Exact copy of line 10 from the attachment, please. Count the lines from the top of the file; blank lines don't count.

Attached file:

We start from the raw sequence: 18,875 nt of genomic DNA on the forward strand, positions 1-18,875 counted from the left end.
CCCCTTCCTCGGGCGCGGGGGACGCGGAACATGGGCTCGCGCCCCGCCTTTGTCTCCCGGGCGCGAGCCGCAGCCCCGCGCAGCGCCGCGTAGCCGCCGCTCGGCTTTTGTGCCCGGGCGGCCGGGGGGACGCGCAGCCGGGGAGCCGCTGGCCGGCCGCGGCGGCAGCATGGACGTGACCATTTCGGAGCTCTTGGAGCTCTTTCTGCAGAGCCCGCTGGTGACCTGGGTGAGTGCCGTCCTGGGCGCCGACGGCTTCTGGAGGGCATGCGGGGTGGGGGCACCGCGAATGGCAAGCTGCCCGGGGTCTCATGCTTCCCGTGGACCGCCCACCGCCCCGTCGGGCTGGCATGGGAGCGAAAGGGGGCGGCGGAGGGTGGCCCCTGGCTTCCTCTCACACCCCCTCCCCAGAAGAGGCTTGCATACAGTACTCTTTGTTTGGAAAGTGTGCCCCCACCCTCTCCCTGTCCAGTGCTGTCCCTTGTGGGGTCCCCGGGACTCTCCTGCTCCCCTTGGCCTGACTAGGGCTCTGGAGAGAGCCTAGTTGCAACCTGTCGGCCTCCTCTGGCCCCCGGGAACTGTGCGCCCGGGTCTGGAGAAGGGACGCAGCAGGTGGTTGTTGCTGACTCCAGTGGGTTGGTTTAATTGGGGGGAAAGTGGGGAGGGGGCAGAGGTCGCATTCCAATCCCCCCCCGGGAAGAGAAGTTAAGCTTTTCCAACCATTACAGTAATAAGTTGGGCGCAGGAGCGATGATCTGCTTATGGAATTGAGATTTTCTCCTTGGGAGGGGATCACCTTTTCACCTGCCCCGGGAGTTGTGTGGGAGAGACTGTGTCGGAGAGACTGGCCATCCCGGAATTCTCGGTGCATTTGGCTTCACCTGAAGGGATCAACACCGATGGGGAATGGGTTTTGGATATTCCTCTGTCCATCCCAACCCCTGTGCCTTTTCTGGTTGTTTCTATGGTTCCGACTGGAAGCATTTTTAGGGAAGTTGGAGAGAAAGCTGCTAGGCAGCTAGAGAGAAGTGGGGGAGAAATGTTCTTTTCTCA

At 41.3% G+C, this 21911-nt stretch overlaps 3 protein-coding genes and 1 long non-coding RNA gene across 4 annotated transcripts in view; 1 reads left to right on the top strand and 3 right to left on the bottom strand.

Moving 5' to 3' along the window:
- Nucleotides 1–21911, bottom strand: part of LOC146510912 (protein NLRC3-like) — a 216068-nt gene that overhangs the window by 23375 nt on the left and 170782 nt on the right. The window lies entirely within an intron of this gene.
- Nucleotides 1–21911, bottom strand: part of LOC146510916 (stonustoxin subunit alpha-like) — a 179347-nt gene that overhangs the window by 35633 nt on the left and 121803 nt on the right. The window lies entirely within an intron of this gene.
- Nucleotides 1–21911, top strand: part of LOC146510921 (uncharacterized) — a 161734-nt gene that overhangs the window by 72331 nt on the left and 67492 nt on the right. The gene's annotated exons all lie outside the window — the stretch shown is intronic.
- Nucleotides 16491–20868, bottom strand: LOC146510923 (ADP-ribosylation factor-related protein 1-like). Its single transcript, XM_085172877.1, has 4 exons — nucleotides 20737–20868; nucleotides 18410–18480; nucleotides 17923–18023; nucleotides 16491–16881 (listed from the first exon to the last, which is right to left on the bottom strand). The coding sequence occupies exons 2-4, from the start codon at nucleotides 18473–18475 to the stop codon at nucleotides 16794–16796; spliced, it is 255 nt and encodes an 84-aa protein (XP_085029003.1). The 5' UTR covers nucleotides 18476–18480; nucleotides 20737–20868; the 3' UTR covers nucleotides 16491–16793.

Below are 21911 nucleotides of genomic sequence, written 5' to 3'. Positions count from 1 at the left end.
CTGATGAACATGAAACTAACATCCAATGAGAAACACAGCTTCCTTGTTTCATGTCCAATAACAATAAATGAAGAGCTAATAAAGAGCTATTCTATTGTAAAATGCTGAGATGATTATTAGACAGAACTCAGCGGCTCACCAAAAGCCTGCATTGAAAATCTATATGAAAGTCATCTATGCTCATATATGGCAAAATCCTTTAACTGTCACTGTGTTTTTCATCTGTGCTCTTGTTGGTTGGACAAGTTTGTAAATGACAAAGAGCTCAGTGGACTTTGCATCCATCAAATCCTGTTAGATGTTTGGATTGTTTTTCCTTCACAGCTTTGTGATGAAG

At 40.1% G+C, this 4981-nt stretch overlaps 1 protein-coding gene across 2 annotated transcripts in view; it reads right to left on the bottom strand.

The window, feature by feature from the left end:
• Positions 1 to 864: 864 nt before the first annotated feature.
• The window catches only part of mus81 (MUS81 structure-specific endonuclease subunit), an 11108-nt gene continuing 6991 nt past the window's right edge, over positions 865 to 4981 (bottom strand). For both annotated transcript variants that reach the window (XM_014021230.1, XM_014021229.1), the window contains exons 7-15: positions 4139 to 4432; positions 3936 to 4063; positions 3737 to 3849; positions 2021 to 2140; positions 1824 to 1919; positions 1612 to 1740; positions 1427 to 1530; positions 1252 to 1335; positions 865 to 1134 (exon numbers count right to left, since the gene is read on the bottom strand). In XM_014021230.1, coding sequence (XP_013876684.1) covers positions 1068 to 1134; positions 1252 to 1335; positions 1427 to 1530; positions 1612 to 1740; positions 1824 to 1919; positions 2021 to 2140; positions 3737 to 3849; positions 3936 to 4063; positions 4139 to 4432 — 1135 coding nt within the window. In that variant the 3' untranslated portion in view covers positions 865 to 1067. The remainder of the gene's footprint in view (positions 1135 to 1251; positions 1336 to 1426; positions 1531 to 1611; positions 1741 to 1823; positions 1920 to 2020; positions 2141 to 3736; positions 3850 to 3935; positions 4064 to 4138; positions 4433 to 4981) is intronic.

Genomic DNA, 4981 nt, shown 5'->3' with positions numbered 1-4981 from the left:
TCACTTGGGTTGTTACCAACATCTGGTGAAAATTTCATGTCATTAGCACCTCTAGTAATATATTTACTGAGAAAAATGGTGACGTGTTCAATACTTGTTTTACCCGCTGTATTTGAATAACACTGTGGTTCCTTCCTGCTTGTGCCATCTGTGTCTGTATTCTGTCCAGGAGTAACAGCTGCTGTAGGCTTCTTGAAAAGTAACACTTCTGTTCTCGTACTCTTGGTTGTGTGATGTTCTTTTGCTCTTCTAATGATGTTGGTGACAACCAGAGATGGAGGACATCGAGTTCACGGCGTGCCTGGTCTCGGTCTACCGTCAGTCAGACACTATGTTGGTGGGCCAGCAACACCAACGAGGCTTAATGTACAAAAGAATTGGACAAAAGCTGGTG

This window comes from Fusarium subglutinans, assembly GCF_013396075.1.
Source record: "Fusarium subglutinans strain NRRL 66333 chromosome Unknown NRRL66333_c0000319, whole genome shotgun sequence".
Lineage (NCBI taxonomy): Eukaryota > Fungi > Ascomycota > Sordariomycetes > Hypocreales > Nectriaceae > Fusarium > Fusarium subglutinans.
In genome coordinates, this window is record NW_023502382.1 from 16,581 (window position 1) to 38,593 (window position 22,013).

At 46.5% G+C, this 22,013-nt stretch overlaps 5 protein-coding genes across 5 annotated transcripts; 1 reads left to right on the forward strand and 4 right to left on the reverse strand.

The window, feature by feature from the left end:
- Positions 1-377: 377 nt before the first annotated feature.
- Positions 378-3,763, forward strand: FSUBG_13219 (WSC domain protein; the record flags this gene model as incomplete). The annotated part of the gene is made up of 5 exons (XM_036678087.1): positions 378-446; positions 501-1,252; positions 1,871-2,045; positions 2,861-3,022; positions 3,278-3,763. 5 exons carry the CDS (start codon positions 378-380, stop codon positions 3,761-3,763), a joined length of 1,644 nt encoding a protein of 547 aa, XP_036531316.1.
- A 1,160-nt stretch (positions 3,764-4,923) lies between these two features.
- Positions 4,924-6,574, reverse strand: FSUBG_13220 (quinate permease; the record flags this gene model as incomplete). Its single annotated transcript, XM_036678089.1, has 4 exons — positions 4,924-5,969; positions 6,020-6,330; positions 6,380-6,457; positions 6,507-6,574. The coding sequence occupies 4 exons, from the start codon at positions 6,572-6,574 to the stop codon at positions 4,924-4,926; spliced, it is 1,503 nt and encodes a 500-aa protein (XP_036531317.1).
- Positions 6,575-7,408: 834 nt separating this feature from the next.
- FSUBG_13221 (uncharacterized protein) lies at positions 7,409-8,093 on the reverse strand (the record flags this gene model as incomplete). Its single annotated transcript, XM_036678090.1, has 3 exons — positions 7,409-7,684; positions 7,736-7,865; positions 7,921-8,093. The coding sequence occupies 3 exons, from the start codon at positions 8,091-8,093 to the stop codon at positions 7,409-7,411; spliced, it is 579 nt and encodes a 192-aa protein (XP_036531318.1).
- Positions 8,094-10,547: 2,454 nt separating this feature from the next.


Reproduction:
CTGATGAACATGAAACTAACATCCAATGAGAAACACAGCTTCCTTGTTTCATGTCCAATAACAATAAATGAAGAGCTAATAAAGAGCTATTCTATTGTAAAATGCTGAGATGATTATTAGACAGAACTCAGCGGCTCACCAAAAGCCTGCATTGAAAATCTATATGAAAGTCATCTATGCTCATATATGGCAAAATCCTTTAACTGTCACTGTGTTTTTCATCTGTGCTCTTGTTGGTTGGACAAGTTTGTAAATGACAAAGAGCTCAGTGGACTTTGCATCCATCAAATCCTGTTAGATGTTTGGATTGTTTTTCCTTCACAGCTTTGTGATGAAG